The tert-butylamine salt of this acid melts at 130° C. with decomposition, and the cyclohexylamine salt melts at 70°-80° C.
21.6 g of the compound 4 of Example 4 are hydrogenated in 500 ml of glacial acetic acid with 1 g of 5% palladium on carbon as described in Example 7. When 13% of the theoretical amount of hydrogen has been taken up, a further 2 g of palladium on carbon are added until the uptake of hydrogen is 97%. The hydrogenation takes 17 hours. The catalyst is removed by filtration, the filtrate is concentrated and the yellow residue is dissolved in water. On standing, 4 g of a product which still contains benzyl groups crystallises out from the solution. The crystalline product is collected by filtration, the filtrate is concentrated and the residue (12 g) is recrystallised from water/acetone, yielding ultimately 7.43 g (45.8%) of white crystals with a melting point of 227°-229° C. (with decomp.) which constitute the trichloromethyl derivative of the formula ##STR19##
Analysis: C4 H7 Cl3 NO4 P (270.4) calculated: C 17.77; H 2.61; N 5.18; Cl 39.33%. found: C 18.2; H 2.8; N 5.3; Cl 37.1%.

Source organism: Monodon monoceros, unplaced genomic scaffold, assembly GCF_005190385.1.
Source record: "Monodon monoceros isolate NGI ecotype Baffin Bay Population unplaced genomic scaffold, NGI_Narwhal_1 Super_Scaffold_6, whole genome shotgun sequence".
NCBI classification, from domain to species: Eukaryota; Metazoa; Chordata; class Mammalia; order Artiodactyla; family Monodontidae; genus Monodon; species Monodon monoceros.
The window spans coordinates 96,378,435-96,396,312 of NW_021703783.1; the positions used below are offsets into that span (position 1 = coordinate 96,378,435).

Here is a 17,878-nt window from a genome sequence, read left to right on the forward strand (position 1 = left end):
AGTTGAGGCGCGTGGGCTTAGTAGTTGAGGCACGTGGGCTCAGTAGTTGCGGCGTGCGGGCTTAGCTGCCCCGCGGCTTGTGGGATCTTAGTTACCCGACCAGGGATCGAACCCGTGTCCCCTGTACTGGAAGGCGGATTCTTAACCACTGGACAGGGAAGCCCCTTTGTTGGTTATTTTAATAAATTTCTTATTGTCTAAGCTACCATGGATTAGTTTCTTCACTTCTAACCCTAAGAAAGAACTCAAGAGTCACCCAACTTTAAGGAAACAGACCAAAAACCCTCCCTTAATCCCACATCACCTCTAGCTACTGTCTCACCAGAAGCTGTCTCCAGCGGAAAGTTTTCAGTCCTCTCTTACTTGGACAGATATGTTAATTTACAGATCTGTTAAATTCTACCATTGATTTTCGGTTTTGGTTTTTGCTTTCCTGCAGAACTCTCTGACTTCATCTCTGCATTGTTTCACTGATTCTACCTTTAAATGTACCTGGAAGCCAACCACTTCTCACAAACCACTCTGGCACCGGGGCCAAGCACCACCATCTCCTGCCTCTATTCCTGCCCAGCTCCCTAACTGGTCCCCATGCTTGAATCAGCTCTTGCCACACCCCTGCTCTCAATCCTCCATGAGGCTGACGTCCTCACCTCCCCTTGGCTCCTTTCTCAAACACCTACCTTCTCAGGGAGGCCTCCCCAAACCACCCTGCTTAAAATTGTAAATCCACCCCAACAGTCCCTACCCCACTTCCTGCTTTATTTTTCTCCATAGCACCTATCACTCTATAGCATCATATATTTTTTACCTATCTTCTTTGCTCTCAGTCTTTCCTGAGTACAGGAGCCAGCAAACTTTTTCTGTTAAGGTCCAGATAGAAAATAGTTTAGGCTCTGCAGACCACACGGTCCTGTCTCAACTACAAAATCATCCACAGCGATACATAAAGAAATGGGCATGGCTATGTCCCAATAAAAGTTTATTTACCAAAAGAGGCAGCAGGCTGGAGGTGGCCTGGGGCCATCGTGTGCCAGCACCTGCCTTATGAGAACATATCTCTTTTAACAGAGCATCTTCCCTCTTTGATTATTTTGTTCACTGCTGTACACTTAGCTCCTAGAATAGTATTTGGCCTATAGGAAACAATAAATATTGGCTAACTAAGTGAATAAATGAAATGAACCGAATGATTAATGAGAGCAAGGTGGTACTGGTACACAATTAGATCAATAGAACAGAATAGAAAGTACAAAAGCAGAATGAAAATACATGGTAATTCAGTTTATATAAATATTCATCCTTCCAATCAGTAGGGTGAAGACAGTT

Compound 10 can be titrated as dibasic acid with 2 potential jumps. The monoisopropylamine salt of this compound is obtained by evaporation of an aqueous solution of equivalent amounts of the above phosphinic acid and isopropylamine.
53 g of the compound 5 of Example 5 are subjected to a catalytic hydrogenation with 5 g of 5% palladium on carbon in 530 ml of glacial acetic acid. When the uptake of hydrogen slows down, fresh catalyst is added. The hydrogenation is complete after 21 hours. The catalyst is removed by filtration and extracted hot twice with water. Extract and filtrate are concentrated and the residual brown oil is triturated with water/acetone, whereupon it crystallises. Yield: 27 g (70.7%) of glycylmethyl n-propylphosphinic acid of the formula ##STR20## which, after recrystallisation from water/acetone, melts at 196°-197° C. (with decomp.).